Food prices are rising again, but that is hardly surprising for people who have been accustomed to double-digit inflation for more than two consecutive years, as we have in India. Since March 2008, food inflation has remained in double digits, with no signs of slowing. The only change has been in the commodities responsible for it. These have varied from cereals to sugar and now to vegetables— onions in particular.
The only place food prices seem to be decreasing is in the mind of the government, which keeps claiming that food inflation will relax in next three-six months. It is a different matter that those three-six months have not appeared so far. Indeed, even a road-side tarot card reader might have done a better job predicting trends in food price inflation.
With every new story on food price inflation, new excuses are played out. The fact is that in almost all cases, it is the government that has either contributed to fuelling inflation— for example, by hoarding cereals— or has failed to read the early warning signals. As recently as last month, government food stocks were almost double that of the buffer requirements. This is expected to increase further with the new kharif arrivals, and with no feasible plans of offloading stocks that have been rotting for months. Even with vegetables, government action has been too little, too late. With the government clueless, speculators have had a free run on prices.
The domestic constraints, however, are not the most worrying part. We are in a much better position internally than we have been in the last five-six years, thanks to our farmers who have done well in stepping up production for almost all major food products. Based on the latest data, our rabi production will hit a record, with wheat output expected to touch 82 million tonnes. There have been significant improvements in cotton and sugar production too. In both, we will be producing more than the domestic demand. The current inflation in vegetable prices is at best seasonal, and suitable action to contain speculative pressures should ease the situation.
Graphic: Ahmed Raza Khan/Mint
But if we put aside the domestic bottlenecks, there is a greater danger waiting outside. International food prices have been increasing much faster than domestic prices.
More worryingly, global prices are increasing for almost all food groups, in some cases even reaching the peaks of 2008. This increase, which started in July, led to overall food prices increasing by 26% by November. Sugar prices increased by 67%, oils by 44% and cereals by 49%. There is no sign of these cooling, with international food prices expected to continue their upward movement even this year.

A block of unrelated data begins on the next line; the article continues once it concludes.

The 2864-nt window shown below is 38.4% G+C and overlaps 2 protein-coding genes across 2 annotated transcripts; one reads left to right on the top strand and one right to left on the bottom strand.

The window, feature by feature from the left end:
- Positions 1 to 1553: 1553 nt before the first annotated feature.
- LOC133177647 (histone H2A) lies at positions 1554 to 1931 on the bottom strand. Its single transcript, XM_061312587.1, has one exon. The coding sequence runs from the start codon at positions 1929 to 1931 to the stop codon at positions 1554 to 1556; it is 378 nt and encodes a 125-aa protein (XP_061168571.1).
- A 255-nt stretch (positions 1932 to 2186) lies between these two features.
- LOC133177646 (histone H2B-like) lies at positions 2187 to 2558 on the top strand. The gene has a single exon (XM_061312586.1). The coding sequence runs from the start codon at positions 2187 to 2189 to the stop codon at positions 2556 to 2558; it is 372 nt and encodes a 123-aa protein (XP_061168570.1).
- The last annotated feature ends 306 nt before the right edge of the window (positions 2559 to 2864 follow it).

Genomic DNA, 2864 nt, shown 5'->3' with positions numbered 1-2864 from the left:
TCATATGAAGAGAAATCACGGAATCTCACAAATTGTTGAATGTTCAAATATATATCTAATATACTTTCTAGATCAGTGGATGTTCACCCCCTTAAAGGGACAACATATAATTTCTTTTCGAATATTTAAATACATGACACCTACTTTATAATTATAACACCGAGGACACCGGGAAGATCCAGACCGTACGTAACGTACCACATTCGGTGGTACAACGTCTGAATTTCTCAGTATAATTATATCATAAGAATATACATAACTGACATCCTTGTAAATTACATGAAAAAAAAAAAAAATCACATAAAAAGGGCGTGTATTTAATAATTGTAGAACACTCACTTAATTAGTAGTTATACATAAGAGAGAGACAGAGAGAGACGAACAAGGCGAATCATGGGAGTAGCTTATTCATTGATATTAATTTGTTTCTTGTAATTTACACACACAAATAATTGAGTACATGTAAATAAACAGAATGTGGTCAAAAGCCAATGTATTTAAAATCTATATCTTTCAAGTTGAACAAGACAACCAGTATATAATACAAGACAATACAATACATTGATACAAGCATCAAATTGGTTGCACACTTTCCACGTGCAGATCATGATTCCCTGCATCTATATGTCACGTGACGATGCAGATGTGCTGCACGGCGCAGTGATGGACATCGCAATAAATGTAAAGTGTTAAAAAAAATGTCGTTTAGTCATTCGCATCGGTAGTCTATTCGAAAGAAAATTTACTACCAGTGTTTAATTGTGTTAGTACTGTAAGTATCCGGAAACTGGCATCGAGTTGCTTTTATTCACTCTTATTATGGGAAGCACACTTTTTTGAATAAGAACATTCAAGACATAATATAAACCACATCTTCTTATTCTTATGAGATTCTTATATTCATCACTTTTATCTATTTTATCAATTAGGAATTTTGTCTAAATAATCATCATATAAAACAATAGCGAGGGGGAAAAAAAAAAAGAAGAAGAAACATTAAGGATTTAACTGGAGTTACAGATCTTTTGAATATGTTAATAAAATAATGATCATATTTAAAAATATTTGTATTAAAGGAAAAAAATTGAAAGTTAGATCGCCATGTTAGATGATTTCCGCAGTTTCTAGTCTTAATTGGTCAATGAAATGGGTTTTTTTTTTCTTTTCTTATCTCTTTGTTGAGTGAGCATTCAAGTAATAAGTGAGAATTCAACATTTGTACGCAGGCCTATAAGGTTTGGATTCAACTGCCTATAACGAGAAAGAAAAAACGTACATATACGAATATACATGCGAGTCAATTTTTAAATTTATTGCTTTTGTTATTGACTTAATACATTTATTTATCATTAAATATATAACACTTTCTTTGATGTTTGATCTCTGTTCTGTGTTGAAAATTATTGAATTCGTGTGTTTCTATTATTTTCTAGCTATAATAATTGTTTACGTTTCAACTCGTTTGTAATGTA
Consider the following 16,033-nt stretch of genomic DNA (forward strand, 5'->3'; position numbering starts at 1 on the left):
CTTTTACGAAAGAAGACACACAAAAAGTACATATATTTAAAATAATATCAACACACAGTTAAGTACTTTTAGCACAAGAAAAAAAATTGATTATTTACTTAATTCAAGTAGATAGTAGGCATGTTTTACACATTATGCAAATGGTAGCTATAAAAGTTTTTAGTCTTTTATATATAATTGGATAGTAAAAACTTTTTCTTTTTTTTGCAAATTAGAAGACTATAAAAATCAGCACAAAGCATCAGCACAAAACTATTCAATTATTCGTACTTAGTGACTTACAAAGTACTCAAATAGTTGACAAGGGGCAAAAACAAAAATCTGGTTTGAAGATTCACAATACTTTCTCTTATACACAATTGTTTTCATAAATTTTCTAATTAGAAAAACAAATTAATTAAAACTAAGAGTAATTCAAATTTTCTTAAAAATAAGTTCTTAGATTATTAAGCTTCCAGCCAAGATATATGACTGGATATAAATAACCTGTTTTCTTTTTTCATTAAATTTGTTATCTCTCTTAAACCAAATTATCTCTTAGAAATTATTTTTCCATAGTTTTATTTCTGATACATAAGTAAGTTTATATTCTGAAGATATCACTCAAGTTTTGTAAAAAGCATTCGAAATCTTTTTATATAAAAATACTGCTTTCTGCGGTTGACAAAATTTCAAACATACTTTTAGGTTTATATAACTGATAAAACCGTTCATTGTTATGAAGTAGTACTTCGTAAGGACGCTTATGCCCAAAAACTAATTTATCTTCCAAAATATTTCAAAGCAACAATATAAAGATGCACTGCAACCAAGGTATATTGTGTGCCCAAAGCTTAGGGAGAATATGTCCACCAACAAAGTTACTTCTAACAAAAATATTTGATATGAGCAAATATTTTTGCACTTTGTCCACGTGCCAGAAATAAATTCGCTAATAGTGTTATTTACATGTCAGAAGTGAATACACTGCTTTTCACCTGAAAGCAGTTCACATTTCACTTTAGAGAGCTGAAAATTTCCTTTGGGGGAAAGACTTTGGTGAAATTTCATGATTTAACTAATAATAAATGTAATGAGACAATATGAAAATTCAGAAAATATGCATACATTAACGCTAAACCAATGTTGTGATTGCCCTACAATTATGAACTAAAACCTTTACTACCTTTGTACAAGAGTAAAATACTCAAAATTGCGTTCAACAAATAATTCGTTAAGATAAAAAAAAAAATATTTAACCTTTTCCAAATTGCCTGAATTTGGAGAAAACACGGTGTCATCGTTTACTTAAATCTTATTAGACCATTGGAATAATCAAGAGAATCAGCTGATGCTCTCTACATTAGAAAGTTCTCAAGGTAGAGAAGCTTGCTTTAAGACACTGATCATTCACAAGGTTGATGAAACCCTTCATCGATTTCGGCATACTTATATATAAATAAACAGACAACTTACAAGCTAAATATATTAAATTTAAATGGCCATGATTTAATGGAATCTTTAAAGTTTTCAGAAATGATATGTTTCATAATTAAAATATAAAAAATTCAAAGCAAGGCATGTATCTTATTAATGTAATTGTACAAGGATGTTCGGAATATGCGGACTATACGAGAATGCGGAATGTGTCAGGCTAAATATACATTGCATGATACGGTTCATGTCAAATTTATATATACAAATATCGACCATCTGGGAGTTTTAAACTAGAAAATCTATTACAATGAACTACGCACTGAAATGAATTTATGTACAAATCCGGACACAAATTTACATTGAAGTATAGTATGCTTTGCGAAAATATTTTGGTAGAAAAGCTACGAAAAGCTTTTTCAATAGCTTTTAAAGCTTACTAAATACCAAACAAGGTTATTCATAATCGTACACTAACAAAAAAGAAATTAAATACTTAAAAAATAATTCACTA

With severe winter and cold waves in the northern hemisphere, including the US, and massive floods in Australia which have damaged an area larger than Germany and France combined, there is a real possibility of wheat shortage in international markets. The US is the largest producer of wheat, and Australia the fourth largest.
Already, future prices of wheat in international commodity exchanges are at their highest since August. Similar upward pressure is expected on sugar as well as other cereals.
This is further compounded by the increase in oil prices over the last five months. Crude is trading at $92 a barrel and is expected to cross $100 a barrel very soon. This would be the highest in the last 26 months, and there is a clear danger crude prices may continue to move upwards, threatening to touch peaks last seen in 2008.
The surge in primary commodities such as oil and food is similar to the one seen in 2008. An estimated two billion people were affected then, and severe food riots were seen in as many as 26 countries including Bangladesh.
What about India? Although we are largely insulated from global food prices (though not from crude oil prices), India did see the transmission of international trends, as domestic prices increased by more than 20%.
With a ban on future trading already in place for a majority of cereals (it has been relaxed for sugar), we may be able to contain some of the transmission, provided the government takes adequate steps now.
More worrying is the increase in international crude prices, which will put upward pressure on domestic prices. That may hurt both ways: first, by directly increasing the cost of cultivation, since prices of fertiliser and diesel (a principal element in irrigation) are linked to international crude prices; and second, by increasing transportation as well as other indirect costs of processing.
Despite our production advantages and our farmers’ ability to sustain cost increases, we may see food price inflation becoming an entrenched problem. If this is so, it will not be due to international price surges as much as our own inability to handle inflation. Given the government’s track record in containing prices, this is all the more likely. Isn’t it high time we started worrying about inflation?
Himanshu is assistant professor at Jawaharlal Nehru University and visiting fellow at Centre de Sciences Humaines, New Delhi
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